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President Trump Declares Opioid Overdose Epidemic a National Emergency

Posted on in Drug Crimes

San Jose drug crimes attorneyThe United States is in the midst of a drug epidemic. President Donald Trump acknowledged this crisis when, on August 10, 2017, he declared the opioid epidemic as a national emergency.

Opioids, which refers to both prescription drugs and illegal drugs, are claiming lives throughout the country. In 2015 alone, more than 33,000 people died from opioid overdose. But the number of fatalities in 2016 is even more staggering, with studies indicating that more than 59,000 people were killed from drug overdoses. Research shows that this year, the rate of overdose deaths are continuing to increase. 

What is Fueling the Epidemic, and Who Is Affected?

Research indicates that rural Americans under the age of 50 are most likely to overdose, particularly in states such as Ohio, Pennsylvania, Maryland, Florida, and Maine. There are several factors that lead to rural areas being more susceptible to the drug epidemic. These areas tend to have few options for pain management like physical therapy or chiropractic treatments, so doctors in rural communities are more inclined to prescribe pain medication. When patients become addicted to painkillers, they may begin using heroin as an alternative after doctors stop prescribing the medications to them. 

Geography, lack of resources, and the lack of jobs was the perfect mixture for a drug epidemic in rural America. The 2008 recession and the decline of the coal industry significantly impacted populations in the countryside. Rural populations fell into economic depression, which led to an increase in mental health issues. To remedy their distress and emotional state, individuals turned to drugs.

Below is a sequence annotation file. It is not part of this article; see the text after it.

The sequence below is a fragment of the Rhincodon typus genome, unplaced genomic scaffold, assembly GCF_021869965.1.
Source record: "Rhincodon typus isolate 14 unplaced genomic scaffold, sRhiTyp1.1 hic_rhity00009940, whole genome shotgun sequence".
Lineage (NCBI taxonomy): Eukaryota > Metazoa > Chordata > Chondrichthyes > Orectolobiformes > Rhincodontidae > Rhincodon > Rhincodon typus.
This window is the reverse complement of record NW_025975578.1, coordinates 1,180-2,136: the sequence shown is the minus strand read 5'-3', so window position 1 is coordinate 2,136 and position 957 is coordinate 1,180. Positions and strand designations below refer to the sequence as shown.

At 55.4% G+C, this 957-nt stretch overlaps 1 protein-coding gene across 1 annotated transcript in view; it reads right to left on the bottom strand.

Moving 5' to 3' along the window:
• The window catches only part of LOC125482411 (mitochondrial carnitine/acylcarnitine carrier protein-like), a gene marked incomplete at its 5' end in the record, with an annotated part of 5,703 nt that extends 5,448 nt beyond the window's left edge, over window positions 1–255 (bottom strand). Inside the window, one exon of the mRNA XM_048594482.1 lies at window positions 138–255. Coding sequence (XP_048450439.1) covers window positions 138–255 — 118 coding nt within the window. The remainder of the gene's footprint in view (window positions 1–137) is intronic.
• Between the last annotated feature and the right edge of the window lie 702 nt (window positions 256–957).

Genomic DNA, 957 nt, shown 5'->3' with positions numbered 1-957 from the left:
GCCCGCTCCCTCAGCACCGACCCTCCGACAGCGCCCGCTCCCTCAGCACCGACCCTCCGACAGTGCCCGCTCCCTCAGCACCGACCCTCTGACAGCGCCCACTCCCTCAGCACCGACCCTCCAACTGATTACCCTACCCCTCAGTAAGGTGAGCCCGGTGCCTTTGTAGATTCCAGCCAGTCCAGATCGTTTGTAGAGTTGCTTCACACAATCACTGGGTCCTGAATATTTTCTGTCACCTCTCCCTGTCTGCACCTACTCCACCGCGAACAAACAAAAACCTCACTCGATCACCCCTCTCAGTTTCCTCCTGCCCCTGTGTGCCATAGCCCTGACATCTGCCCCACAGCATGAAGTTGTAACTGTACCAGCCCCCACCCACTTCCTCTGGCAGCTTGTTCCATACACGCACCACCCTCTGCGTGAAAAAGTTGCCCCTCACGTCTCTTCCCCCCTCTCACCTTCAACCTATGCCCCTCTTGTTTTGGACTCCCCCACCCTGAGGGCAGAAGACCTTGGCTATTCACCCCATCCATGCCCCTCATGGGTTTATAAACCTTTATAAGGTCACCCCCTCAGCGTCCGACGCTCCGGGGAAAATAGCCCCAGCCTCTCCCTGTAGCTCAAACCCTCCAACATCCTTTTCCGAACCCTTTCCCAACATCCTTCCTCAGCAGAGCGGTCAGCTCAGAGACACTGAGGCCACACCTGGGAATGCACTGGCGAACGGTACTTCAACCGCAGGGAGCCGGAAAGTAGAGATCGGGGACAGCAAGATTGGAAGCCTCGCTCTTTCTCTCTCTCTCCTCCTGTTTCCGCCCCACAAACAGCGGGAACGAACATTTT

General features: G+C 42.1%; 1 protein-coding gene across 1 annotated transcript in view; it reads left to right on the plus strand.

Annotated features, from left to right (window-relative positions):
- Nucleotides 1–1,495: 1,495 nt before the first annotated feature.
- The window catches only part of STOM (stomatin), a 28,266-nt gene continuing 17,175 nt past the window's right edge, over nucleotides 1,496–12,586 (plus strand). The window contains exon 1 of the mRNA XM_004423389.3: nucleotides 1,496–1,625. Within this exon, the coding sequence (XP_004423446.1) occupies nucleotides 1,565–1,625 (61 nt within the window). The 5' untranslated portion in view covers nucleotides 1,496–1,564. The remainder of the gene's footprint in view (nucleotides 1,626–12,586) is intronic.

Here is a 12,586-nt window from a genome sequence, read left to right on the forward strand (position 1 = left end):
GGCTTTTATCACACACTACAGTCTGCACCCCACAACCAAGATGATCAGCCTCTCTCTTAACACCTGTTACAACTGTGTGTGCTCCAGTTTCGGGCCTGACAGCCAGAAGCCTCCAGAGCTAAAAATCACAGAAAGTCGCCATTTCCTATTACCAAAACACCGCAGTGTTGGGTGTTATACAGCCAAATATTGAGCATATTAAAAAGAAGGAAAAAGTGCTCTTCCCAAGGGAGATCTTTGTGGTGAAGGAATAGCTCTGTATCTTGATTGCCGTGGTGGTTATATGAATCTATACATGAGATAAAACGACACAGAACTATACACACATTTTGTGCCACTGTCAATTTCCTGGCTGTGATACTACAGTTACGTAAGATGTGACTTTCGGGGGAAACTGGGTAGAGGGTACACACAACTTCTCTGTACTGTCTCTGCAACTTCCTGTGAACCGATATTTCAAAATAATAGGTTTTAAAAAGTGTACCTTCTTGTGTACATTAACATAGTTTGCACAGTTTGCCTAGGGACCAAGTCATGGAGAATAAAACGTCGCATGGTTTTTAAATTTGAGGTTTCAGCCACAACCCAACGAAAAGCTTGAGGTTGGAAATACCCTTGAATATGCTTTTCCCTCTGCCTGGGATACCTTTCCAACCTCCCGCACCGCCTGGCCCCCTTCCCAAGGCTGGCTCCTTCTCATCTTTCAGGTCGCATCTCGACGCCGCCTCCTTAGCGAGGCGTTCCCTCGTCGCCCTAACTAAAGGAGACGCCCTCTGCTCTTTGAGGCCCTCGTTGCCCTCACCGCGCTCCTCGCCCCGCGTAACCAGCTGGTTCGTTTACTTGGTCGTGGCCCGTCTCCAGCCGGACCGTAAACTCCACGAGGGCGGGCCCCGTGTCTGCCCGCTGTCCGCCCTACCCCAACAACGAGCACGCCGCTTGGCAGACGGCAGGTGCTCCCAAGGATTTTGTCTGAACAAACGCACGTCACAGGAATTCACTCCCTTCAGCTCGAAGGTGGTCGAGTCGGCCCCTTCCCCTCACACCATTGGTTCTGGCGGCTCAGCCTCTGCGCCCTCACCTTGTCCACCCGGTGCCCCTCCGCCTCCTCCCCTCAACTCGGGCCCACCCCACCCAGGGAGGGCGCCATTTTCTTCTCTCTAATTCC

Drug treatment options are few in rural areas as well. Those who seek treatment often have to travel hours away for rehabilitation in another town or city. If addicts do not have the time or the resources to travel long miles, there are little to no treatment options available for them. 

How States and Cities Are Reacting

Towns and states are cracking down on the epidemic, but not in the ways one may believe. Instead of enacting stricter drug laws, local and state governments are suing pharmaceutical companies for their role in causing opioid addictions. 

However, some states are taking a more unique approach in addressing drug abuse. The passage of a new bill in the California legislature would allow addicts to use drugs in supervised settings within eight counties of the Golden State. Addicts can use illegal drugs within these controlled health facilities without fear of being arrested or charged. If addicts overdose in these facilities, they can receive prompt treatment and care, because the facilities are supervised. Policymakers hope these facilities will reduce the number of deaths from overdose. 

Contact a Reputable Drug Crimes Lawyer in San Jose, CA

If you face a drug charge, contact the San Jose criminal defense attorney at the Law Offices of Erik Steven Johnson. Attorney Erik Johnson understands how important rehabilitation, not prosecution, is in treating drug addiction. Schedule a free consultation by calling 408-246-3004.

Sources: 

https://www.cdc.gov/drugoverdose/epidemic/index.html

https://www.nytimes.com/interactive/2017/06/05/upshot/opioid-epidemic-drug-overdose-deaths-are-rising-faster-than-ever.html

http://nprillinois.org/post/why-opioid-epidemic-hitting-rural-america-especially-hard#stream/0

http://www.nbcnews.com/storyline/americas-heroin-epidemic/trump-declares-opioid-crisis-national-emergency-n791576

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